While the Carnival of Goa and the Valentine’s Day weekend managed to attract dozens of Indian tourists to the state after a long hiatus due to the ongoing pandemic, the hotel industry did not see a warm welcome by the tourists this time.
Many tourists had opted to stay in rented flats or houses instead of hotels. Houses in villages, located at a walking distance from the beach or close to shore were the most preferred destinations for the tourists this time. For example, Arambol villages in North Goa saw Indian tourists not only from neighbouring states but also from northern states flocking together in search of home stays.
“Tourists drove to Goa with their families, house-helps and cooks, and preferred rented houses. Obviously they would not stay in a hotel,” said Atish Fernandes, director, First Class Holidays.
When searching for the reasons behind this new trend, the cost effectiveness of holiday homes and flats were considered important. On average a private stay accommodation saves half the price of a hotel stay. Also villas , flats and holiday homes provide many other amenities like laundry services/washing machines, kitchen, balcony etc. If you are coming to the state with your family and a cook it would be ideal to book a villa or a flat with all these facilities and enjoy a peaceful vacation.
Another factor that has led the millennials to follow this trend is the privacy, enjoying and partying with the squad without any hindrance. If you are staying in a hotel there will be time limitations in some places where you have to get back by a certain time. Also hotels rarely offer large balconies or terraces with magnificent views, while apartment rentals usually do. You can invite guests for a barbecue, a poker game, a glass of champagne after a day at the beach, or you can simply enjoy sunrise having a delicious breakfast and reading your favourite book.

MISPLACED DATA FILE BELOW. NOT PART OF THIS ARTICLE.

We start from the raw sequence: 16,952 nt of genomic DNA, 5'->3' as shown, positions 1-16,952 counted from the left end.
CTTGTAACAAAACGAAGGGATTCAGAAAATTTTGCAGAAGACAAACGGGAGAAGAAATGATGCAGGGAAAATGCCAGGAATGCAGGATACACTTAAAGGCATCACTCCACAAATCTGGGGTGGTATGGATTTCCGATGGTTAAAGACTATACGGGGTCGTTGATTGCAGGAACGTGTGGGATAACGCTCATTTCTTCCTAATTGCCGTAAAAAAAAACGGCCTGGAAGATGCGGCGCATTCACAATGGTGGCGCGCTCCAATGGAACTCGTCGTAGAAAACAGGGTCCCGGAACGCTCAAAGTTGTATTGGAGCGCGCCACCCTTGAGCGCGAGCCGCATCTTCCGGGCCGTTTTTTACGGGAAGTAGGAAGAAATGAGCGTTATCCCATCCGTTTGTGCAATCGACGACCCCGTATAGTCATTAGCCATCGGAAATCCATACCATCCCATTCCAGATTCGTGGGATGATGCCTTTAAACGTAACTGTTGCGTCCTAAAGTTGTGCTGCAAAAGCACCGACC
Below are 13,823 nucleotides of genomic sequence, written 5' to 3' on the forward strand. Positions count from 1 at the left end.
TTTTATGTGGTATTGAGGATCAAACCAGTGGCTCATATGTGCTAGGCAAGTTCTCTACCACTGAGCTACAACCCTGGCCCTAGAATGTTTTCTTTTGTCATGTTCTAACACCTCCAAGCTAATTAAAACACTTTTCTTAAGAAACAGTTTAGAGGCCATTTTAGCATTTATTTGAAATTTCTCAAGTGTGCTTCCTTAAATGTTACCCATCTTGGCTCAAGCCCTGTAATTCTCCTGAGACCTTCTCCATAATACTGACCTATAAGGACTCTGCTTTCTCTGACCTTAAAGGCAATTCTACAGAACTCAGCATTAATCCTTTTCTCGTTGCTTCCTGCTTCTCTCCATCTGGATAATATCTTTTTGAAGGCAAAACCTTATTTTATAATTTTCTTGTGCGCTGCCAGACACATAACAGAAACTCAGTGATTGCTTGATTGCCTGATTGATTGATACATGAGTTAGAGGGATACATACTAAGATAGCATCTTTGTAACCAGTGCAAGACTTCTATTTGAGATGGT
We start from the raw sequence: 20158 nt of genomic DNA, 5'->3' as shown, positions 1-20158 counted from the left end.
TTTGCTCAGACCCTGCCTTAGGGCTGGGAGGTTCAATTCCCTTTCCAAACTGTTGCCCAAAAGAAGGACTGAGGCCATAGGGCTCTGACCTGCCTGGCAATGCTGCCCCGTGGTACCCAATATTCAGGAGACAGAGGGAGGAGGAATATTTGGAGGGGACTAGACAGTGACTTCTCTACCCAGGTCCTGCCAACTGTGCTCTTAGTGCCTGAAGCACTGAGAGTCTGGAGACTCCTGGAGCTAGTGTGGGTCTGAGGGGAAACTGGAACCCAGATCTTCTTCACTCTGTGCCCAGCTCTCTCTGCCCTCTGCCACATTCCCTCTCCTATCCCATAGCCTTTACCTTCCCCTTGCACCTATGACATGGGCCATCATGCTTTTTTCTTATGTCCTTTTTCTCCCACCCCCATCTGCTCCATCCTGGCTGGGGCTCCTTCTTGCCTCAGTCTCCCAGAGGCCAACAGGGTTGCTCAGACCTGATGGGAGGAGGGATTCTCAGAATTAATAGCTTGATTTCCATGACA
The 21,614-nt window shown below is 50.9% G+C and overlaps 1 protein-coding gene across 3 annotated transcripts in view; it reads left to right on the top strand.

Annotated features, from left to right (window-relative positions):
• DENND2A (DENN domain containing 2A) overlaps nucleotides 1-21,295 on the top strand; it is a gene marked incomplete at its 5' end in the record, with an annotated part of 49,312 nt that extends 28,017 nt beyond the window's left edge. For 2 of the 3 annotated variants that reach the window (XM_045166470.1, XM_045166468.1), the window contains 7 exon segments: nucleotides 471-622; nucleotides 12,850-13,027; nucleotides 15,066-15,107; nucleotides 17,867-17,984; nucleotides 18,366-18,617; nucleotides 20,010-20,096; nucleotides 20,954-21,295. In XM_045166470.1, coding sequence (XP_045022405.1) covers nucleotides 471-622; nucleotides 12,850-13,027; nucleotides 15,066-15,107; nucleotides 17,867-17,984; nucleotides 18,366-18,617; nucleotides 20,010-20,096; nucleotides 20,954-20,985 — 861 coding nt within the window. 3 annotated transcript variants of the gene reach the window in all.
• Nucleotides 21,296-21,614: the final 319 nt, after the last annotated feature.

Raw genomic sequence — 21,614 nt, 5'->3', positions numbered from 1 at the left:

While the tourists seem to enjoy this new trend, the government has observed that most of these private properties are illegal or unregistered. Tourism director Menino D’Souza said that after the rules framed following an amendment to the Registration of Tourist Trade Act more than a year ago are notified, they would crack down on these illegal entities. “The file pertaining to the draft rules is with the law department for vetting,” he said.
According to Nilesh Shah, President of The Travel And Tourism Association Of Goa ( TTAG) , the association has been petitioning the government for the past few years seeking action against the illegal operators. “They must have found staying in a flat more economical than in a hotel,” he said, adding, “comparatively, room tariffs charged by operators of flats or villas would be less, as unregistered entities don’t pay any levies or taxes to the government. Also, for utility connections, they don’t pay commercial charges.”
He said the government must act on unregistered entities as unfair competition is hurting the hotel industry.
Talking about the significance of Arambol in this whole scenario and why tourists choose coastal villages near Arambol, Shah added “ Indian tourists in their 30s and 40s view Arambol as a happening place, small gigs, close-knit parties, dope as well as events such as meditation and yoga sessions are also on offer. I doubt their authenticity, but they do attract tourists. It’s a heady mix that draws domestic tourists to Arambol.”